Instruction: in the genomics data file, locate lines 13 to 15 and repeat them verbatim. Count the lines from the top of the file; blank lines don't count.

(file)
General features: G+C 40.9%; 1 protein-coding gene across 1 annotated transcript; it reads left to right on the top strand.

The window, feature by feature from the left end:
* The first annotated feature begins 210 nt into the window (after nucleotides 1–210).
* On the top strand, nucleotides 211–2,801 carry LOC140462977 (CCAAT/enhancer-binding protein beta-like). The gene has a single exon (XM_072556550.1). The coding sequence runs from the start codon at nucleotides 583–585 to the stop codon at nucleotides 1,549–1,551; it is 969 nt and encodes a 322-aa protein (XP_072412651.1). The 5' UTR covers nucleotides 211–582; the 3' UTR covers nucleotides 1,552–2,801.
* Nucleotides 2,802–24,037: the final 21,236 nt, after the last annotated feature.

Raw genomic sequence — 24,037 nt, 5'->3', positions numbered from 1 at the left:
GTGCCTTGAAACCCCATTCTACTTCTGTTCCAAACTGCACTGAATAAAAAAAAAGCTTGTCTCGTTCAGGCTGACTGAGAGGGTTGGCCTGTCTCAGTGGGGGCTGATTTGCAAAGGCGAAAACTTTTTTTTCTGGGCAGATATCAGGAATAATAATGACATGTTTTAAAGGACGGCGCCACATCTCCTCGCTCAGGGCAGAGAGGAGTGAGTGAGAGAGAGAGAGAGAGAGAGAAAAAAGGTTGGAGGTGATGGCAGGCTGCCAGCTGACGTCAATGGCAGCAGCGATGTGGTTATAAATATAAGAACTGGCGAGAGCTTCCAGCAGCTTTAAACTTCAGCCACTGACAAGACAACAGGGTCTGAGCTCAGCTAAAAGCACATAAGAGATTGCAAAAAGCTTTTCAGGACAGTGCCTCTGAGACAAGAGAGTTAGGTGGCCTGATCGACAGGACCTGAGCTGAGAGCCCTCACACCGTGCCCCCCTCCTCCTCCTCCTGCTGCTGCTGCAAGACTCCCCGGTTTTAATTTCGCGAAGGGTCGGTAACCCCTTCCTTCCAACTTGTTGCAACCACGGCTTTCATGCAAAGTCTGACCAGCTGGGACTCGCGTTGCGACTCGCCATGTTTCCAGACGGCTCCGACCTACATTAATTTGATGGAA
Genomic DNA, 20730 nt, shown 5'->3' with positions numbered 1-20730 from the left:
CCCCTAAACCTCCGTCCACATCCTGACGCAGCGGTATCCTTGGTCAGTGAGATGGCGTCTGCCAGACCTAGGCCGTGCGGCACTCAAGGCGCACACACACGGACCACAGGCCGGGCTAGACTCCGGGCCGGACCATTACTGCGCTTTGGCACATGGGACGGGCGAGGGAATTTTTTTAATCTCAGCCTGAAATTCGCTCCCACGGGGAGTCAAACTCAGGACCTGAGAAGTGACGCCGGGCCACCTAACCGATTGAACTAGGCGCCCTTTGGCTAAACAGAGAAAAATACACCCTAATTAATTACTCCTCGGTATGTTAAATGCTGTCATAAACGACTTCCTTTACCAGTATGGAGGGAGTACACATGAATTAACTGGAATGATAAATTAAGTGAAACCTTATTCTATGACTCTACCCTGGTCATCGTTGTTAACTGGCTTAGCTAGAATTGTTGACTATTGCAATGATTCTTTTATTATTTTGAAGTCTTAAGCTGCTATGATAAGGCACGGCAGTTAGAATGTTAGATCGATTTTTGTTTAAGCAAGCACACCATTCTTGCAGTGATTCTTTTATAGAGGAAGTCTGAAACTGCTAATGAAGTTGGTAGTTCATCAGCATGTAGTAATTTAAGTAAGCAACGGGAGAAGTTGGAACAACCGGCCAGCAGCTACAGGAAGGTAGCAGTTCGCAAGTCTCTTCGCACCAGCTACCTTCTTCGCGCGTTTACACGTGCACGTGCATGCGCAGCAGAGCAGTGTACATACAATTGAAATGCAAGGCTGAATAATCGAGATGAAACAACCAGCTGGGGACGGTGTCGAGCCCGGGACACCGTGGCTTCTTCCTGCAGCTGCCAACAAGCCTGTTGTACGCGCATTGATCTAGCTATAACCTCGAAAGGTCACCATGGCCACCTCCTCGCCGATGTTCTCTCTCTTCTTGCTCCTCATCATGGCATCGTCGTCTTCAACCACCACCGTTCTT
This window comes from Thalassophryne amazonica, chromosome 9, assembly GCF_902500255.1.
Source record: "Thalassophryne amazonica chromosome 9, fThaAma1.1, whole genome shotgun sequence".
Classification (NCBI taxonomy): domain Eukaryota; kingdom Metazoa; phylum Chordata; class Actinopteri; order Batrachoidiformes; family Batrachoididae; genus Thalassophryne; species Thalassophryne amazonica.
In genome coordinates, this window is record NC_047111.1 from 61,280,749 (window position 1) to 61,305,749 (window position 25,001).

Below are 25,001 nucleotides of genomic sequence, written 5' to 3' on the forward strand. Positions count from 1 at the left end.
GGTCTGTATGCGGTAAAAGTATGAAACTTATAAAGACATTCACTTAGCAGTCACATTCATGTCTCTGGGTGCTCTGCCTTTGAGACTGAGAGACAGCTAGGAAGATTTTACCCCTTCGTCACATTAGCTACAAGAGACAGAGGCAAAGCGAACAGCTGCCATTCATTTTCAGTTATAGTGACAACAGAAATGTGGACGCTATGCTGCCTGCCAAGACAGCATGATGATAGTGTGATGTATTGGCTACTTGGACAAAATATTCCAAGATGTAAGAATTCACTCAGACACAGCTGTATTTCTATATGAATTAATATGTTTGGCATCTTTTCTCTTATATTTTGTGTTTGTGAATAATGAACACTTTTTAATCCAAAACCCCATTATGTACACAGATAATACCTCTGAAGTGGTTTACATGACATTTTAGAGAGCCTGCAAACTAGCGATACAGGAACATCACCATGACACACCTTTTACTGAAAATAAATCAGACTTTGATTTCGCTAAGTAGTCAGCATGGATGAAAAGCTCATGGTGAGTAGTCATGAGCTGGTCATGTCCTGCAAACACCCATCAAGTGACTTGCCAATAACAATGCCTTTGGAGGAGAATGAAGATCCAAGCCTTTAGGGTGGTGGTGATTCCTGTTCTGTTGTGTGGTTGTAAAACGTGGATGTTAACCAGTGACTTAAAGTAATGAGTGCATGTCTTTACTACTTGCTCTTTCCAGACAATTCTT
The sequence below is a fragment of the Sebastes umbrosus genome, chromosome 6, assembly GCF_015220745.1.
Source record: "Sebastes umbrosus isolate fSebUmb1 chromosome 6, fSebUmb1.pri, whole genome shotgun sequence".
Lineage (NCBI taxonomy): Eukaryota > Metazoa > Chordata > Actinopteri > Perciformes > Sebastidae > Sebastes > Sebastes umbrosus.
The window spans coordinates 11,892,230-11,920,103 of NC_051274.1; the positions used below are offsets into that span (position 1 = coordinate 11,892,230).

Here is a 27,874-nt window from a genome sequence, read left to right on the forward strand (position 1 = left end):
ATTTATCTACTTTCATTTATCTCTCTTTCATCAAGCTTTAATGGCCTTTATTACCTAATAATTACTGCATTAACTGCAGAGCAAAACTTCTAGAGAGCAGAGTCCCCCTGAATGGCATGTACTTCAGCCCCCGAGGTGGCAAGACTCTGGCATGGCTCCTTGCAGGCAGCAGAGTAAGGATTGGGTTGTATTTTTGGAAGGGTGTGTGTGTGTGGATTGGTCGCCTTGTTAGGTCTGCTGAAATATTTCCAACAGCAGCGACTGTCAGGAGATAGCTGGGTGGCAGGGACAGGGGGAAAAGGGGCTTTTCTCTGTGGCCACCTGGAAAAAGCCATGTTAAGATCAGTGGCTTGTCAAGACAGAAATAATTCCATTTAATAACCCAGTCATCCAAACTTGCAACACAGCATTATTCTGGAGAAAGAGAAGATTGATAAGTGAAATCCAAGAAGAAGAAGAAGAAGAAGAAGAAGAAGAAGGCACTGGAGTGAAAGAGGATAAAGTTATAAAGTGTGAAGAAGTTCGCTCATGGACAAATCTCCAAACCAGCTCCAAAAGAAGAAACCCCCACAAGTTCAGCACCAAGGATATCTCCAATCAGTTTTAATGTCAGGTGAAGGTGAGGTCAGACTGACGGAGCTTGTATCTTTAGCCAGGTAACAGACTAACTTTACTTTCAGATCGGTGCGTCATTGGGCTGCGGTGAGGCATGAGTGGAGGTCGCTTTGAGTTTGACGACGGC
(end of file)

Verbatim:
In genome coordinates, this window is record NC_047111.1 from 61,280,749 (window position 1) to 61,305,749 (window position 25,001).

Below are 25,001 nucleotides of genomic sequence, written 5' to 3' on the forward strand. Positions count from 1 at the left end.
GGTCTGTATGCGGTAAAAGTATGAAACTTATAAAGACATTCACTTAGCAGTCACATTCATGTCTCTGGGTGCTCTGCCTTTGAGACTGAGAGACAGCTAGGAAGATTTTACCCCTTCGTCACATTAGCTACAAGAGACAGAGGCAAAGCGAACAGCTGCCATTCATTTTCAGTTATAGTGACAACAGAAATGTGGACGCTATGCTGCCTGCCAAGACAGCATGATGATAGTGTGATGTATTGGCTACTTGGACAAAATATTCCAAGATGTAAGAATTCACTCAGACACAGCTGTATTTCTATATGAATTAATATGTTTGGCATCTTTTCTCTTATATTTTGTGTTTGTGAATAATGAACACTTTTTAATCCAAAACCCCATTATGTACACAGATAATACCTCTGAAGTGGTTTACATGACATTTTAGAGAGCCTGCAAACTAGCGATACAGGAACATCACCATGACACACCTTTTACTGAAAATAAATCAGACTTTGATTTCGCTAAGTAGTCAGCATGGATGAAAAGCTCATGGTGAGTAGTCATGAGCTGGTCATGTCCTGCAAACACCCATCAAGTGACTTGCCAATAACAATGCCTTTGGAGGAGAATGAAGATCCAAGCCTTTAGGGTGGTGGTGATTCCTGTTCTGTTGTGTGGTTGTAAAACGTGGATGTTAACCAGTGACTTAAAGTAATGAGTGCATGTCTTTACTACTTGCTCTTTCCAGACAATTCTT